Exchange provides the ability to configure Out of Office messages. The owner of a mailbox can configure different messages to be sent to users inside the organization and outside. The user is free to enter any text he wants, in any language, but the subject of the Out of Office message i handled by the server. Typically the Out of Office message you receive when sending mail to a mailbox that has Out of Office messages enabled is Out of Office: <subject of message sent to the mailbox>.
The Out of Office phrase is used by the server because the languages attribute of the mailbox that has Out of Office messages enabled is English (en-US). But you may also see something like this, if the language of the mailbox has been changed:
I this case the phrase is Fraværende, which is the Norwegian translation for Out of Office (or close). The mailbox using Out of Office in this case has its language set to Norwegian (nb-NO). I you want to change the language settings for a mailbox, there are two ways (that I know of):
- The user can change the language from within Outlook Web Access:
- The administrator can change the language from the Exchange Management Shell (EMS):
Command for a single mailbox:
Set-Mailbox morgan –Languages nb-NO
Command for several mailboxes:
Get-Mailbox | Set-Mailbox –Languages en-US
A full list of all language codes is available here, but I do not know if Exchange 2007 support them all.
A little note about the Languages attribute. It is an array that can actually hold several values. I have seen mailboxes with two languages set here, but I am unsure of how this has come about. I am guessing that something has been set in OWA, but that some setting(s) still remain in a different language. I am not sure how this affects Out of Office messages.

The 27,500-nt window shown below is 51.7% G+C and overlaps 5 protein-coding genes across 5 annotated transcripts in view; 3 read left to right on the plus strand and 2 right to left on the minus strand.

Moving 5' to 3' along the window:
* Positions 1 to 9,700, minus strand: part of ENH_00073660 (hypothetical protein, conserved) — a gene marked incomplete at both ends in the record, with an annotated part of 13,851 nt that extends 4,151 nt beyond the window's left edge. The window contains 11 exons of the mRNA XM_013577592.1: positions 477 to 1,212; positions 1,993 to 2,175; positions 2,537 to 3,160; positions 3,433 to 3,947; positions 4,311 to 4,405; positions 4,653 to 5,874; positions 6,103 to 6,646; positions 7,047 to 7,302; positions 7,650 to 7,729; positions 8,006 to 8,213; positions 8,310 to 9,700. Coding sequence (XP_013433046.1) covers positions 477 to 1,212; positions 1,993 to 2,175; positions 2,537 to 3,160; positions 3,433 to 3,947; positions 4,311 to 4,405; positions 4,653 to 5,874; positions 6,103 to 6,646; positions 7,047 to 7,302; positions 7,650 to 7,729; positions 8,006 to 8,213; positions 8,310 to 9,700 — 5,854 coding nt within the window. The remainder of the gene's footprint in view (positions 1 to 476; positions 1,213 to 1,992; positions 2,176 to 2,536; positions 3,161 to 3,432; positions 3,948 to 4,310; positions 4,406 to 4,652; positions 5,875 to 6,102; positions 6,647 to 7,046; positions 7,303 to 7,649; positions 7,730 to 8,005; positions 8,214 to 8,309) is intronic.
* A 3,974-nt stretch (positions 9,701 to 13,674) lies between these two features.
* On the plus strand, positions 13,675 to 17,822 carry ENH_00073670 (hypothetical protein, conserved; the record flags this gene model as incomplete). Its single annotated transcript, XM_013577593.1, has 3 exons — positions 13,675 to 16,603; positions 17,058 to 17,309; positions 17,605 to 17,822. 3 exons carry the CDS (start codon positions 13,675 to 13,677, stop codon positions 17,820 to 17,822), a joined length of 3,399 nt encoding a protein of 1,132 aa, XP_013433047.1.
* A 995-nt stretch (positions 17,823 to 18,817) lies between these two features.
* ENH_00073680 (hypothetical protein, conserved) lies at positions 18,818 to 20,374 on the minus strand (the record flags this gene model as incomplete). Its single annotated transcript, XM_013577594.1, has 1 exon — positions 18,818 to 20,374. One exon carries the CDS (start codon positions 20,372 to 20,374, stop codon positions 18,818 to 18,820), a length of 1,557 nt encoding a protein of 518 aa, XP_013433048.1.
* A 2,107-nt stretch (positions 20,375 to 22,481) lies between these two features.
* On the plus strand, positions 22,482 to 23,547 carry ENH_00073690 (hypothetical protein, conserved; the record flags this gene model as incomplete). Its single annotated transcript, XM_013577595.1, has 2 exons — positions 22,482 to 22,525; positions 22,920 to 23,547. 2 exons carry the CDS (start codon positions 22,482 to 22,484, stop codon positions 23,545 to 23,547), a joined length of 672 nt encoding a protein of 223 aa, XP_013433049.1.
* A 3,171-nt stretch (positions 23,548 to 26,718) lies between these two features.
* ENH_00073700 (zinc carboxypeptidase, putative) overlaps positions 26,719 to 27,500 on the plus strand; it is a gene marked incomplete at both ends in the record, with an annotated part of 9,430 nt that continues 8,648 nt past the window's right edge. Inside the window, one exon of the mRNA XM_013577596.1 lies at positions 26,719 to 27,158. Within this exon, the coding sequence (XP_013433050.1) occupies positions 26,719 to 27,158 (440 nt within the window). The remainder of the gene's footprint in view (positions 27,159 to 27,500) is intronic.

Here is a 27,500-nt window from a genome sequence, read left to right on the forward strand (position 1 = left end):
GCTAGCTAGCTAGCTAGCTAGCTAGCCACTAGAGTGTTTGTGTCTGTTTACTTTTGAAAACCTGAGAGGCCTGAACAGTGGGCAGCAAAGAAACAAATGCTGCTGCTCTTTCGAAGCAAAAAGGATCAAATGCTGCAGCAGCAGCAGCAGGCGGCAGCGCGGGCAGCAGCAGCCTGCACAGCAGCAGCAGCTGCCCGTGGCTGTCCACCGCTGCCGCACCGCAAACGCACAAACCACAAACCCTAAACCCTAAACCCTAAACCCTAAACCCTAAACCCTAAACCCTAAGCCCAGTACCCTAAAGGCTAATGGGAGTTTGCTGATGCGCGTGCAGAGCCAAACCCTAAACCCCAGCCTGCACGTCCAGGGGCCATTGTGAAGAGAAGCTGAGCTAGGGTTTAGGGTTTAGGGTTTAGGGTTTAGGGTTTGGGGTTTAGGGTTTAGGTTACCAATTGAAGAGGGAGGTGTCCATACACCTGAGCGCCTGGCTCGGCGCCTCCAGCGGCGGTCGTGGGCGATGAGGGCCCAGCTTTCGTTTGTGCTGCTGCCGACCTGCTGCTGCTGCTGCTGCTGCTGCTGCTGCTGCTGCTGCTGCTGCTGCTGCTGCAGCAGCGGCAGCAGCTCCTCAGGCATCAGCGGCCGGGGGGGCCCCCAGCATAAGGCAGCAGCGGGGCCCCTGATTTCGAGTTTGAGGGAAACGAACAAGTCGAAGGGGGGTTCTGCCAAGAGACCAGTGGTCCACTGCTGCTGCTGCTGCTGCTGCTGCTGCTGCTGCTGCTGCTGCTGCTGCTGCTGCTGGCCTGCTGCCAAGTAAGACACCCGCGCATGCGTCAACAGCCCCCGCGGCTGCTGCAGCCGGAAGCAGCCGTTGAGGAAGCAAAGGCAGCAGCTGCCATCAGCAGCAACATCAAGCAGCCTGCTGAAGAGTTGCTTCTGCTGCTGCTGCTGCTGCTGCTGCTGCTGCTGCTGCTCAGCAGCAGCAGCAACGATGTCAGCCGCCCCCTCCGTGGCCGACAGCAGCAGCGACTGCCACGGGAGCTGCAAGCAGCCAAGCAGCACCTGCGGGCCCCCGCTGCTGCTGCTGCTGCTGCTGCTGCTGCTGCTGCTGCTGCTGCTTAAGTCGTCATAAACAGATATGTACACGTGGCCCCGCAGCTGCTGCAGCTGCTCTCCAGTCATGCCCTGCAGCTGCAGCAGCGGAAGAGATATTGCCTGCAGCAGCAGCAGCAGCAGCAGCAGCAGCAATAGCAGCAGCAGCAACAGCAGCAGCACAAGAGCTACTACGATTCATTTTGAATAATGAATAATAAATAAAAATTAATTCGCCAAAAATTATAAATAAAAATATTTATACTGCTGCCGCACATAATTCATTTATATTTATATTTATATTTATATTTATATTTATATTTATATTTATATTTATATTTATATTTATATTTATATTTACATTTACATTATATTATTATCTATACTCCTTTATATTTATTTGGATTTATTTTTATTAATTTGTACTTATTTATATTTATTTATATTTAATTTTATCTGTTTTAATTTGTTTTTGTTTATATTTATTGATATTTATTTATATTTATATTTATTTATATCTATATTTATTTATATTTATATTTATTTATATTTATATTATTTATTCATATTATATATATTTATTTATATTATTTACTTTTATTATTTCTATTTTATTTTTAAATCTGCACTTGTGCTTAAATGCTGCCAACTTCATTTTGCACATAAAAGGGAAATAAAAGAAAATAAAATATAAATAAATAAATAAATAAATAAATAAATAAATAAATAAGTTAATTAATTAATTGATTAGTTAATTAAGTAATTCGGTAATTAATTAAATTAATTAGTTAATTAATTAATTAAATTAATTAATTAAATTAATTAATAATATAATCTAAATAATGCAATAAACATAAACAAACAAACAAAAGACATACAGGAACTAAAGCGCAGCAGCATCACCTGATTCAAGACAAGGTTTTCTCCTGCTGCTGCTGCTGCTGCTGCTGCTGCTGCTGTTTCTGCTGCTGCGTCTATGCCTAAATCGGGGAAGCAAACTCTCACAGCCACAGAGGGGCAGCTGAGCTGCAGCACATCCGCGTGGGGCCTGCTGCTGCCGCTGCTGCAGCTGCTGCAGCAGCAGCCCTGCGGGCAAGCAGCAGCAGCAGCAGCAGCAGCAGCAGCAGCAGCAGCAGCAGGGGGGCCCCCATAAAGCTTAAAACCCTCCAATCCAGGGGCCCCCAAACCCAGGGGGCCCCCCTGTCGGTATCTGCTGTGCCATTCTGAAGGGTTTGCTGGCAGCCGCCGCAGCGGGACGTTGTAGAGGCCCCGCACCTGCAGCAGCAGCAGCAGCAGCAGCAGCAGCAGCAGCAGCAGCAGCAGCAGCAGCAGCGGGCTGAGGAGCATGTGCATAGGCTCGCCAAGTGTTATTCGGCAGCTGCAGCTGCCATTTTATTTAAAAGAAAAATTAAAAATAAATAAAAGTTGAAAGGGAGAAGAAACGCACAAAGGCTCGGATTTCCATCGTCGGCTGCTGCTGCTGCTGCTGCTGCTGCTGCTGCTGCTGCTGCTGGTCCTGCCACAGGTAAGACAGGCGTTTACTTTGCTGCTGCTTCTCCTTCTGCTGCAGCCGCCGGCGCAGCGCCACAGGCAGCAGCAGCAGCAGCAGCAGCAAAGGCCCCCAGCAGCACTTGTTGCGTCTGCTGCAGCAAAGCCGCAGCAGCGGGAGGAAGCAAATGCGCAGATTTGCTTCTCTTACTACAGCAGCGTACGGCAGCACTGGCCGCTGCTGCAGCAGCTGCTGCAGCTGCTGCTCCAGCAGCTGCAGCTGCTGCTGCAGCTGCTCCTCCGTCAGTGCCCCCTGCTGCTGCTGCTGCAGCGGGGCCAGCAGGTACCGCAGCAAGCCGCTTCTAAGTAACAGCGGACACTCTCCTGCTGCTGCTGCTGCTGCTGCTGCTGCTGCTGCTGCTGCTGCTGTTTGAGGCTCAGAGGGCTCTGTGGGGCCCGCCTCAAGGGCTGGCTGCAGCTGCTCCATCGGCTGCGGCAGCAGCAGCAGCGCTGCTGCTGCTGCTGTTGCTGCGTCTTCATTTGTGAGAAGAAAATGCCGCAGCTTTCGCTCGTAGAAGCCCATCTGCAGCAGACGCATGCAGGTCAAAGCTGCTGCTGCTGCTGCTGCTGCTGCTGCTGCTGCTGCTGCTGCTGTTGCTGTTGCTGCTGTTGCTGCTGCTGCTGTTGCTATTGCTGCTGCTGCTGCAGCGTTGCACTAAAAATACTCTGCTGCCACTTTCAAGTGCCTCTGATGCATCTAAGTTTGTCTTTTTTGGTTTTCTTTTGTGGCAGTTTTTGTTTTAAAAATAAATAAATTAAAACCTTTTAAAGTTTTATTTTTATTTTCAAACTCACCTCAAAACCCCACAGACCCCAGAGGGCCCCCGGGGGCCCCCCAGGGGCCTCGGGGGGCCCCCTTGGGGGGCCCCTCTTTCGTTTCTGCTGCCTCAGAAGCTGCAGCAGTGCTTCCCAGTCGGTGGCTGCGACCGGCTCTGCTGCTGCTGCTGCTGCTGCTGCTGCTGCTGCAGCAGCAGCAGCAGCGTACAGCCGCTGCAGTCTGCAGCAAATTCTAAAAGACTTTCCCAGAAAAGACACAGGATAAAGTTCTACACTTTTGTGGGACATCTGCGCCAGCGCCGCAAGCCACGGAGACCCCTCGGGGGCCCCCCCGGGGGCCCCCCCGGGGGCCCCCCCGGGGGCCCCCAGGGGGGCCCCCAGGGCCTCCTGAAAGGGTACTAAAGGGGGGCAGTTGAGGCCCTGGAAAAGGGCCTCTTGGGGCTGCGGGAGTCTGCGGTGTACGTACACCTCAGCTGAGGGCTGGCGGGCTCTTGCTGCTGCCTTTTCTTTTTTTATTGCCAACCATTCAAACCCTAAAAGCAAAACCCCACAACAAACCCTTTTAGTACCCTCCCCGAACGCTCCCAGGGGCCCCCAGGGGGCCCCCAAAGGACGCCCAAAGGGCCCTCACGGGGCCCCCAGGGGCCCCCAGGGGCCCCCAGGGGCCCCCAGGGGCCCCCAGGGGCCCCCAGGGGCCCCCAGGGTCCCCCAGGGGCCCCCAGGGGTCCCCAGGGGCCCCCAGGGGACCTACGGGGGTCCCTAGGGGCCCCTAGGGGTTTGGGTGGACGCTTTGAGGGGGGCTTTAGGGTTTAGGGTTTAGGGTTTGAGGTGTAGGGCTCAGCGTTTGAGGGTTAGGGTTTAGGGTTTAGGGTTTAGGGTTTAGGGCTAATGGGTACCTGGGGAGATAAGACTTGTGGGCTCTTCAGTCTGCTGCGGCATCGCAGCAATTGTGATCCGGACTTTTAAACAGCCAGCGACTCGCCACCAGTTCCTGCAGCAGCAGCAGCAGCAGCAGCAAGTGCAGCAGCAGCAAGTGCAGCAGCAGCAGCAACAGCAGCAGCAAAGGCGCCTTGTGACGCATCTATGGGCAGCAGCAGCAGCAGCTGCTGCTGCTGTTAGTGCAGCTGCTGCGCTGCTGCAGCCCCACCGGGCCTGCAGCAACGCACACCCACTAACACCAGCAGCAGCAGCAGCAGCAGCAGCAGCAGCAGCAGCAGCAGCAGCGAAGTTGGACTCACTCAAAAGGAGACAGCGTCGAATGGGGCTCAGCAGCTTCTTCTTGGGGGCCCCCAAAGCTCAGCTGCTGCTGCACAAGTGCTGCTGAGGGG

Also to note is that in my lab I had to restart both the Microsoft Exchange Active Directory Topology Service and the Microsoft Exchange Information Store services to make the change take affect. This is probably caused by the Exchange Directory cache.
On a related note, look here for ways to change the language of DSN messages. There are two settings, one for internal DSNs and one for external.
For another post about the workings of Out of Office look here.
It’s probably not good for your geek factor when you get excited about a new font in Windows, but a friend from work tipped me of about a new font in Windows 7 today; the Consolas TTF font, and now I am very excited.
This is the description of the Consolas font family from Microsoft.com:
Optimized for Microsoft ClearType
The Microsoft Consolas Font Family is a set of highly legible fonts designed for ClearType. It is intended for use in programming environments and other circumstances where a monospaced font is specified. All characters have the same width, like old typewriters, making it a good choice for personal and business correspondence. Optimizing the font specifically for ClearType allowed a design with proportions closer to normal text than traditional monospaced fonts like Courier. This allows for more comfortable reading of extended text on-screen.